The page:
In winter, you can take a free swim in the outdoor pool and then unwind in the sauna and hammam.

Address: Bains des Pâquis, Promenade Mont Blanc, Geneva, Switzerland.

Mount Salev

Even when it’s overcast in Geneva, this mountain peak on the outskirts of the city usually has a bright sun and excellent views of the city. That is why Mount Saleve, reaching a height of 1400 meters, is often called the “balcony of Geneva”. There is a separate cable car that will take you to the very top in just five minutes.

The funicular has been operating since 1932 and replaced the world’s first electric railway, built back in 1892. Hikers can take the opportunity to climb the mountain on foot along a specially paved route.

There are cafes on the top of the mountain, offering gorgeous views of Geneva, the lake and Mont Blanc.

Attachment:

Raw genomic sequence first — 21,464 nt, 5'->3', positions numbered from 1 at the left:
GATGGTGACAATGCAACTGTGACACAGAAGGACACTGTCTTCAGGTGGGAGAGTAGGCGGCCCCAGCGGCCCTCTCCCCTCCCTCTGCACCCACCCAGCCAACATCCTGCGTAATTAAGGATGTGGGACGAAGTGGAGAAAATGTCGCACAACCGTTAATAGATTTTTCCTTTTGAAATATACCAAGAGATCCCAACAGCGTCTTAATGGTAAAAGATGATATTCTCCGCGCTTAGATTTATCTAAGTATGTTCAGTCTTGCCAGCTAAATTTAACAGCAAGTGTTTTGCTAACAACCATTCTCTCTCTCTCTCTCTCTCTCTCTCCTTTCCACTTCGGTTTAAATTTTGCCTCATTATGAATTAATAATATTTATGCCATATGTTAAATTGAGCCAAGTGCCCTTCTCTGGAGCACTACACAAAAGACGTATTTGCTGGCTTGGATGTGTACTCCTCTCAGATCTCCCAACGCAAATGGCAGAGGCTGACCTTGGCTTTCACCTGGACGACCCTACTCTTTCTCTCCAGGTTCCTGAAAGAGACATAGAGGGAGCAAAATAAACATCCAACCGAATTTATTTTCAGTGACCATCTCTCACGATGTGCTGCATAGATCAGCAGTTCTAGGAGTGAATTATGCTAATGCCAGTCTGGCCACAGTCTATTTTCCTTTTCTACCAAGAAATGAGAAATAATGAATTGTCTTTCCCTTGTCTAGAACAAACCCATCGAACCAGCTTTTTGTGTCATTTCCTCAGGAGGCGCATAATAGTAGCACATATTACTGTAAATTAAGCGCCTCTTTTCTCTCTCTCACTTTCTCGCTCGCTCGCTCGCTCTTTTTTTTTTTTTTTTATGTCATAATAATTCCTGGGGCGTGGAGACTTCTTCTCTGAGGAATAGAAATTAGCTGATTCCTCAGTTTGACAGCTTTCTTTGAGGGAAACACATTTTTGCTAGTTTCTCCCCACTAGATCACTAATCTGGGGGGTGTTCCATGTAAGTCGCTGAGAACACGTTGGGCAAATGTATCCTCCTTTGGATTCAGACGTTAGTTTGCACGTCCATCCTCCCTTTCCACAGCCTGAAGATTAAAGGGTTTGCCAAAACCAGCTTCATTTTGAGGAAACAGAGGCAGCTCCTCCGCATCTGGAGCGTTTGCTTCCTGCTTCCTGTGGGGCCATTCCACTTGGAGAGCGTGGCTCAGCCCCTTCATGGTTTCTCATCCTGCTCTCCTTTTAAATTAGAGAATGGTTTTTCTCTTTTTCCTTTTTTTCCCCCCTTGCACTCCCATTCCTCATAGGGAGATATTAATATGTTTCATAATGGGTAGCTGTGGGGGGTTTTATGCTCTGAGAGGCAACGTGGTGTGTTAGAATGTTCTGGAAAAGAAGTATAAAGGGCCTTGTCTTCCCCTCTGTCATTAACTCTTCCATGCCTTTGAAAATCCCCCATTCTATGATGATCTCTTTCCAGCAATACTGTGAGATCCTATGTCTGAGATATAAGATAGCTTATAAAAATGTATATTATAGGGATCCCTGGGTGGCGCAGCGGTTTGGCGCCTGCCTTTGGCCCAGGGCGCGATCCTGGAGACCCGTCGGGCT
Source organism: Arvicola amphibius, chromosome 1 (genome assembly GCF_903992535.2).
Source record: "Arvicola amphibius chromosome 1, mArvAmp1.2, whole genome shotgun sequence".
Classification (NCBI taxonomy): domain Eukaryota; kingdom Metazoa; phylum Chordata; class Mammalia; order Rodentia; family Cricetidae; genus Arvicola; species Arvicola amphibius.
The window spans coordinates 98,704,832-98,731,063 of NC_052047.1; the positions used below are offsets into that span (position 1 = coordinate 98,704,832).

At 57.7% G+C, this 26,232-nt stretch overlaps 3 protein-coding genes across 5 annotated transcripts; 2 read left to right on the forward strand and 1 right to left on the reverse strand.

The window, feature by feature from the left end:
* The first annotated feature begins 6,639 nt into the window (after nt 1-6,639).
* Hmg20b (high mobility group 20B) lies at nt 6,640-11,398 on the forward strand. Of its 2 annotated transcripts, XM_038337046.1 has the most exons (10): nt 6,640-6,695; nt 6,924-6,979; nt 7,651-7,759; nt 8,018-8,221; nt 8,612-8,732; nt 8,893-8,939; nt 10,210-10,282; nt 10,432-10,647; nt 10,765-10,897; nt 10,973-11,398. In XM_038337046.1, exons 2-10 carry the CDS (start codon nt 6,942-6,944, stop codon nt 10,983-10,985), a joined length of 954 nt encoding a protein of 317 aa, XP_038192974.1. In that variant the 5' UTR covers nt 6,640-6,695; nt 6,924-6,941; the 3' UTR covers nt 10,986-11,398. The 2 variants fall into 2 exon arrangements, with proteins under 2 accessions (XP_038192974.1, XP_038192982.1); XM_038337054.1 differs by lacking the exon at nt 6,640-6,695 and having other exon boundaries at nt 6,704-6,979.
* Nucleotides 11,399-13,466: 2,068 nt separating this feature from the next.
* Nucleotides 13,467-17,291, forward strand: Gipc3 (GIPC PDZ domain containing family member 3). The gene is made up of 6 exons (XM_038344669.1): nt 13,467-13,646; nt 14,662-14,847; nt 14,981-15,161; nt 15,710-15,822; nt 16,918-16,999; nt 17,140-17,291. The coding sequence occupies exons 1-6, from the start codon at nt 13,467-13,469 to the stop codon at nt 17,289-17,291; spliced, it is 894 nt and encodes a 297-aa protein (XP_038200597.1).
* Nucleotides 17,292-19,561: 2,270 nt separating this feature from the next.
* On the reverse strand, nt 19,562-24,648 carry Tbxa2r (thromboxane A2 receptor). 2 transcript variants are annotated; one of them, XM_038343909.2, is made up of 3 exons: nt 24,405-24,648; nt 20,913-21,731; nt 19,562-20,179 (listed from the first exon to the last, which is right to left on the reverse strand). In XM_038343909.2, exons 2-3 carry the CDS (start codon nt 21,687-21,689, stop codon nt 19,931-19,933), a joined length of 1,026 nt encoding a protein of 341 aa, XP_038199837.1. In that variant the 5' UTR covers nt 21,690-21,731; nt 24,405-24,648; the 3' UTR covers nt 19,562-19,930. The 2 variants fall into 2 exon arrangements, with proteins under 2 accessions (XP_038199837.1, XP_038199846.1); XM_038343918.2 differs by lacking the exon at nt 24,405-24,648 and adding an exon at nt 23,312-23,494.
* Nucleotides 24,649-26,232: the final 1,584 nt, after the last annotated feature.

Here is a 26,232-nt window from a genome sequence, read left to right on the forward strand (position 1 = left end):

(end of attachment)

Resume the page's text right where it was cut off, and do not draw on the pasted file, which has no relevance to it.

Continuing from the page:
Address: Mont Salève, Beaumont, France.

Botanical Garden of Geneva

The Geneva Botanical Garden is located on the western shore of the lake – only a railway separates it from the building of the Palais des Nations. Gardeners will surely be impressed by the park with 14,000 plant species collected from all over the world.

The collection of dried flowers and plants in the local herbarium contains more than six million plants.

In the park itself, you will see hundreds of flower beds, several ponds and an elegant glass and metal greenhouse, in which a magnificent winter garden grows. The territory of the park is divided into several thematic sections. For example, the rose garden is especially popular in June and July. The park also has a zoo that is home to deer and waterfowl.